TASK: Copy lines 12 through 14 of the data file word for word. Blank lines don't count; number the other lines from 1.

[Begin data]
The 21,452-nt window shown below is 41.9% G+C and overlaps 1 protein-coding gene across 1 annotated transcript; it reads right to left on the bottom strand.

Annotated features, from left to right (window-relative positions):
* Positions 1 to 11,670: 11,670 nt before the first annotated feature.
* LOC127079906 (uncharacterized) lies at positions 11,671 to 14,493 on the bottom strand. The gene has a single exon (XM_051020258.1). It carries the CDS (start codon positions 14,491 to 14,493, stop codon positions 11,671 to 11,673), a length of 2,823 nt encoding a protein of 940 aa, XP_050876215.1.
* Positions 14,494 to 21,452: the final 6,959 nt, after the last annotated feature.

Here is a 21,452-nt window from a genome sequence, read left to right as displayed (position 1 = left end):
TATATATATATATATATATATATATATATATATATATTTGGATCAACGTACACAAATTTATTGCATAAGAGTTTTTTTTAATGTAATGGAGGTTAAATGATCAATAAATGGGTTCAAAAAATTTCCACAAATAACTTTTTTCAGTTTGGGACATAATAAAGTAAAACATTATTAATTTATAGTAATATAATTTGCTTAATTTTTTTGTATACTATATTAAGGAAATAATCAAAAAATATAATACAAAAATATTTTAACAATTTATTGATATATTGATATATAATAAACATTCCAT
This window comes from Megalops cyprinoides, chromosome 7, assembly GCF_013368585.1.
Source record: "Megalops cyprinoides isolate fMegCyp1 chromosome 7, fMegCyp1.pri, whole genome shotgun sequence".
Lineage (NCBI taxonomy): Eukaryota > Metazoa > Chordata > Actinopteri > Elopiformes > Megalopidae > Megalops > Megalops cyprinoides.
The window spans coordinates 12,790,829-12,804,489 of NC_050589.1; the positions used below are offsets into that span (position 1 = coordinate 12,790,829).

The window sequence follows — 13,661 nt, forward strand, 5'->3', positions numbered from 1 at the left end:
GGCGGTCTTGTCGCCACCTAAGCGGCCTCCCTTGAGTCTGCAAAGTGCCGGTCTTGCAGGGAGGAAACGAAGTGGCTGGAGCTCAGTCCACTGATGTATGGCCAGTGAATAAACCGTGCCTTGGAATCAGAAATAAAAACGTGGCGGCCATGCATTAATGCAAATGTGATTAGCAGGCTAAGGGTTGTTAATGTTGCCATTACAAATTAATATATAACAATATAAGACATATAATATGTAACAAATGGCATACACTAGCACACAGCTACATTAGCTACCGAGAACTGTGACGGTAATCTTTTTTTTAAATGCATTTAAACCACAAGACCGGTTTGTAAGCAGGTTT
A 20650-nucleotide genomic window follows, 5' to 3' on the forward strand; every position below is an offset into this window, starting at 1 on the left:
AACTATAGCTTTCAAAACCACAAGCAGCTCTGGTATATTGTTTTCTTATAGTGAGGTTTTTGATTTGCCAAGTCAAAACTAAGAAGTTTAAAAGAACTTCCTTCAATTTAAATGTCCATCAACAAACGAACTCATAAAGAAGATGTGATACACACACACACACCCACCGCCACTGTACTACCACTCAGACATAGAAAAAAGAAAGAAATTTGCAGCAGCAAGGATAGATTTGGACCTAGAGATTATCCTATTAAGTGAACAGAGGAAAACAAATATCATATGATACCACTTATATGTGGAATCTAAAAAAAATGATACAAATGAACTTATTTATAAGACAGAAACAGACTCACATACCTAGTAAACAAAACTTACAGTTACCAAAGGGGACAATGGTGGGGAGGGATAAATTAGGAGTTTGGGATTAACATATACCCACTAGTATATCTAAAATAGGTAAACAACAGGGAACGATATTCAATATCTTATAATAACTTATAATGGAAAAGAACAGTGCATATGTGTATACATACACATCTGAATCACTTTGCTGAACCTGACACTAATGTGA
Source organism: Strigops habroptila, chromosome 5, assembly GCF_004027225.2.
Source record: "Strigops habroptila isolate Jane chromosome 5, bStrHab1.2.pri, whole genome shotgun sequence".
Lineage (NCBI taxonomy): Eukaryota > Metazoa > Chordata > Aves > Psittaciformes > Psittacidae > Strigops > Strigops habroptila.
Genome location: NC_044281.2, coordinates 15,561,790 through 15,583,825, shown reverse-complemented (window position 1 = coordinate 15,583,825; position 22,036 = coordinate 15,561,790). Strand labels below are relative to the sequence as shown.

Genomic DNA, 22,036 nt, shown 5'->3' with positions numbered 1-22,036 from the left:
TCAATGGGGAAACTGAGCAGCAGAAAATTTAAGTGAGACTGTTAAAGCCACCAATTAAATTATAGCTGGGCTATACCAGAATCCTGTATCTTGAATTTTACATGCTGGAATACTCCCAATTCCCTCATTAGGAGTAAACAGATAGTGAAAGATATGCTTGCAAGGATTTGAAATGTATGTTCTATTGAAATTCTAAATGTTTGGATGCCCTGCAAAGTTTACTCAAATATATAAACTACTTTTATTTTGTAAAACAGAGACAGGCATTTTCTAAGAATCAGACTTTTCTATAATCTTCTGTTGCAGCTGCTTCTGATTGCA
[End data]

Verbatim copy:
The window sequence follows — 13,661 nt, forward strand, 5'->3', positions numbered from 1 at the left end:
GGCGGTCTTGTCGCCACCTAAGCGGCCTCCCTTGAGTCTGCAAAGTGCCGGTCTTGCAGGGAGGAAACGAAGTGGCTGGAGCTCAGTCCACTGATGTATGGCCAGTGAATAAACCGTGCCTTGGAATCAGAAATAAAAACGTGGCGGCCATGCATTAATGCAAATGTGATTAGCAGGCTAAGGGTTGTTAATGTTGCCATTACAAATTAATATATAACAATATAAGACATATAATATGTAACAAATGGCATACACTAGCACACAGCTACATTAGCTACCGAGAACTGTGACGGTAATCTTTTTTTTAAATGCATTTAAACCACAAGACCGGTTTGTAAGCAGGTTT
A 20650-nucleotide genomic window follows, 5' to 3' on the forward strand; every position below is an offset into this window, starting at 1 on the left: